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Importance of UV Protection for the Eyes

August 7, 2020


With summer in full swing, now is the ideal time to head outside and enjoy the warm, sunny weather. Nevertheless, unless you are using the appropriate protection, you could be putting your eyes and health at risk. This is because the sun emits powerful radiation which can be harmful, causing damage to our skin, eyes, and more. 


Here’s what you need to know about the importance of UV protection, and what you can do to keep your eyes safe this summer. 


Types of UV Radiation 


There are three different types of UV radiation emitted by the sun. These are:


UVA rays are unfiltered and, according to the World Health Organization, cause the most damage to both vision and health. UVA penetrates the eyes deeply, passing through the cornea and affecting the cells inside, causing changes that have been linked to the early development of sight-threatening conditions including cataracts and macular degeneration. 


UVB rays are partially filtered but are still very damaging to unprotected eyes and skin. They are most commonly associated with sunburn and skin cancer, but they can also cause damage to the surface of the eyes, resulting in significant discomfort and visual disturbances. 


UVC rays are completely filtered out by our atmosphere and fortunately, do not pose a threat to our vision or health. 


Eye Problems Caused by UV Damage


There are a number of different eye problems that have all been linked to exposure to UV radiation without adequate protection. These include the following:


Photokeratitis: characterized by inflammation of the cornea, this painful condition feels a lot like sunburn of the eyes and causes symptoms including excessive blinking and watering, blurred vision, sensitivity to light, and more. 


Photoconjunctivitis: this is where the patient experiences inflammation of the conjunctiva - the mucous membranes in front of the eyeball and inside the eyelids. This condition is also painful and causes symptoms similar to that of photokeratitis.


Pinguecula: characterized by a yellowish or white growth on the conjunctiva, these bumps are benign and will not grow onto the cornea, but they can be irritating and look unpleasant. They can also potentially turn into a pterygium. 


Pterygium: also known as surfer’s eye, a pterygium is a soft, fleshy overgrowth of the white of the eye, usually beginning at the corner of the eye near the nose. Pterygium growths are usually flesh-colored and over time, they can grow across the cornea and cause vision problems. 


Skin cancers around the eyes: skin anywhere on our body can be affected by cancerous cells, including the delicate skin around our eyes. Any unusual spots, moles, lesions, or areas of discoloration should be assessed immediately. 


Cataracts: cataracts occur when the proteins normally found well-dispersed in the natural lens of the eye change and begin to clump together, causing cloudy patches in our field of vision. Over time, cataracts get worse until vision is completely impaired. Research shows early cataract development is more common in patients whose eyes have had prolonged exposure to UV light.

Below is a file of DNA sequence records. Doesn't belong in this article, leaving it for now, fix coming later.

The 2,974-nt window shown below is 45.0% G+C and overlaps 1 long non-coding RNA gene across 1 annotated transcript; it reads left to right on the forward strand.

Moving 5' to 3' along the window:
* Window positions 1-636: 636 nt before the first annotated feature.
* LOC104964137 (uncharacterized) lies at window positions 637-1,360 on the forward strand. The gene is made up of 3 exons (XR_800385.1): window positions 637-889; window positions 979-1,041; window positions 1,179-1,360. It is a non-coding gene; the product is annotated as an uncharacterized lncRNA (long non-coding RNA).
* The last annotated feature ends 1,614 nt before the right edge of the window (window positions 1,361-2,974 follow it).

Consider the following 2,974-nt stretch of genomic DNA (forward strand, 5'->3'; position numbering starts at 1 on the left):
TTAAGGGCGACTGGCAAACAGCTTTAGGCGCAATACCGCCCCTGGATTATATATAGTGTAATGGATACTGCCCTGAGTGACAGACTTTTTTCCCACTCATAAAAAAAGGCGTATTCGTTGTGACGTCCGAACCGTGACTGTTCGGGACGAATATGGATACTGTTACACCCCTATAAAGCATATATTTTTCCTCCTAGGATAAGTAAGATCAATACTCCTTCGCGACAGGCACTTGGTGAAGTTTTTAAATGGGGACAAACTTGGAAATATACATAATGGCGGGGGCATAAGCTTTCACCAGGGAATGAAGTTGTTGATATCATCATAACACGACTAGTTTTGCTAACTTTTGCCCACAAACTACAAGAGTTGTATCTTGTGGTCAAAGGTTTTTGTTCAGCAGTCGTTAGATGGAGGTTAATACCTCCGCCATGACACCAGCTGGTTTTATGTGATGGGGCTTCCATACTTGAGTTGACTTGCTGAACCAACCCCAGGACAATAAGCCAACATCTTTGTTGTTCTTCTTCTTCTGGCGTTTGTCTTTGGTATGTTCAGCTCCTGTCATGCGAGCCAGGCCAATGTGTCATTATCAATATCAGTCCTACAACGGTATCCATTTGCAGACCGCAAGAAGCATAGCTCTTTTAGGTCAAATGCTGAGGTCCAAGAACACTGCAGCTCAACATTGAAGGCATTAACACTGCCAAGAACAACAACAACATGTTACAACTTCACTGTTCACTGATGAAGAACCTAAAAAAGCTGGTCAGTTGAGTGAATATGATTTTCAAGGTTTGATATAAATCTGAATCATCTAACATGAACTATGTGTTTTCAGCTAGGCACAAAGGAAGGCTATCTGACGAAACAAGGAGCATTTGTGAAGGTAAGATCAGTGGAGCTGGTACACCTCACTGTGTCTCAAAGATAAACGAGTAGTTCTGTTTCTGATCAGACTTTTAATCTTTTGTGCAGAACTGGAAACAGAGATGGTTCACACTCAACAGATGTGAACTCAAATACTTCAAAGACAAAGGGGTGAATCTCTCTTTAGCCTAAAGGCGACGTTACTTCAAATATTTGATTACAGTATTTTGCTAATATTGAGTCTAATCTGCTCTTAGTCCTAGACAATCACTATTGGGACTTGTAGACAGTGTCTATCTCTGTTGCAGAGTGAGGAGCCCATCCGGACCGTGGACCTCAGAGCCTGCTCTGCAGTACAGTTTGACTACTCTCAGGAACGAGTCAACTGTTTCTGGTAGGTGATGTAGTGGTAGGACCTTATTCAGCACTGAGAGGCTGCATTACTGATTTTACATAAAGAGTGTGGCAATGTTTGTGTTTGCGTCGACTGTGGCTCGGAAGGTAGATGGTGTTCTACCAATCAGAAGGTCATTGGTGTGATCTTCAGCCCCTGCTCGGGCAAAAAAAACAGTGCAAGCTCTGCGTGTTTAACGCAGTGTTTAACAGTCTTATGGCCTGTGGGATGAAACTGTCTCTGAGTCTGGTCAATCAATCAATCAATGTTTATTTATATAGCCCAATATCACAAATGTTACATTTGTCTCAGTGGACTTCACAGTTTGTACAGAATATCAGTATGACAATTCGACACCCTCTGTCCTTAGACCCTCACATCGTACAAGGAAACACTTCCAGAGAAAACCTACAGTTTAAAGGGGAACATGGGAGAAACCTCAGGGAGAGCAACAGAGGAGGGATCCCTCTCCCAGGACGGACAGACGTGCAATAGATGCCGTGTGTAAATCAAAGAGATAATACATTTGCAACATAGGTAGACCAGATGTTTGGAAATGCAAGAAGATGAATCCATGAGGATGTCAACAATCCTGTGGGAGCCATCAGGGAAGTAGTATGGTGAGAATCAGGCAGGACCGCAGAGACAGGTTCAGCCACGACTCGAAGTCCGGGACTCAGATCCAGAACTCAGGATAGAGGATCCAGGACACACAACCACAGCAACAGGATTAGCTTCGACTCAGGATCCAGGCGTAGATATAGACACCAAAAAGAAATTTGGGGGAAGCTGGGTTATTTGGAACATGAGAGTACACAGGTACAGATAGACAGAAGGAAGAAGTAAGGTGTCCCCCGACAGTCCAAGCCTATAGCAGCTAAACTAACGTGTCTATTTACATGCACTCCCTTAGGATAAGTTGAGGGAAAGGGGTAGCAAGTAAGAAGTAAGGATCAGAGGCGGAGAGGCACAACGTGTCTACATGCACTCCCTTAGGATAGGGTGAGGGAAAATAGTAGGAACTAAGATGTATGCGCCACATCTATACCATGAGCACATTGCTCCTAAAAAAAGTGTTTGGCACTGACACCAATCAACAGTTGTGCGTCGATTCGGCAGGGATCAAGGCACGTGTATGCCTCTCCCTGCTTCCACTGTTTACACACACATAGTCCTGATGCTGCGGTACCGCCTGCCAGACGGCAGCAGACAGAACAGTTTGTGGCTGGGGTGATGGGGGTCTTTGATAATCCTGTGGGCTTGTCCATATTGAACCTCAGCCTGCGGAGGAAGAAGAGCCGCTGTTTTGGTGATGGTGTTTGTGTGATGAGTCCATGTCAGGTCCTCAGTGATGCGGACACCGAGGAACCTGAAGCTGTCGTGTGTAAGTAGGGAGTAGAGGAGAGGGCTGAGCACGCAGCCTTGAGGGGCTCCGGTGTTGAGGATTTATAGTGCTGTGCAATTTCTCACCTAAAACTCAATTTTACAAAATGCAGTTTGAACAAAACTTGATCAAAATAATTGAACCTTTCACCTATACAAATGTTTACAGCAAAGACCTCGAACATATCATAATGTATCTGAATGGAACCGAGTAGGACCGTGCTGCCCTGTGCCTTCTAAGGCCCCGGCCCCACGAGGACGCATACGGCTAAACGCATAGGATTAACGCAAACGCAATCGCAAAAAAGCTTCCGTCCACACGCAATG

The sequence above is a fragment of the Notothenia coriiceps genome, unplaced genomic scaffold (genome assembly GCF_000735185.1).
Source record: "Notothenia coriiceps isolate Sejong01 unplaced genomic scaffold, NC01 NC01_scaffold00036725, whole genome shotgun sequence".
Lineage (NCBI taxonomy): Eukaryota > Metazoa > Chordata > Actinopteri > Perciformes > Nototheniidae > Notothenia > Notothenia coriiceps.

Macular degeneration: another progressive condition, this occurs when a part of the back of the eye, called the macula, begins to deteriorate. The macula enables us to see fine details and colors, so when the cells break down, our ability to perceive these features diminishes. Although it doesn’t cause total blindness, it can make day to day activities very difficult.  


Protecting Your Eyes From UV Radiation


Protecting your eyes from UV should be a priority and the earlier that we start doing so, the longer we may be able to preserve the health of our eyes and our vision. If you have children, make sure that you start insisting on them wearing eye protection right away as any damage that occurs is accumulative and will get worse over time.


Unsurprisingly, the best way to keep our eyes safe from the harmful effects of UV light is to wear sunglasses. These should be tested and carry a label or sticker to show that they are effective at blocking out 95-100% of UV light. Not all fashion sunglasses have this protection, so it is important to choose wisely. You should also make sure that the sunglasses you choose fit well, ideally as close to the face as possible, as this will prevent peripheral light from seeping in around the lenses. Wraparound and oversize styles are particularly effective at minimizing light exposure. Remember, the darkness of the lenses themselves has no real bearing on the effectiveness of the lenses. Look for the label instead.


Other top tips for protecting your eyes from UV radiation include:

  • Apply sunscreen on the skin around the eyes

  • Stay out of the sun in the middle part of the day when it is at its highest

  • Wear sunglasses whenever you are outside since UV is still damaging even on cloudy days

  • Consider wearing a wide-brimmed hat to prevent light from entering your eyes from above the brim of your sunglasses



If you would like more advice on the best way to protect your eyes from the harmful effects of UV, please don’t hesitate to speak to our knowledgeable eye care team in Rosedale Auckland.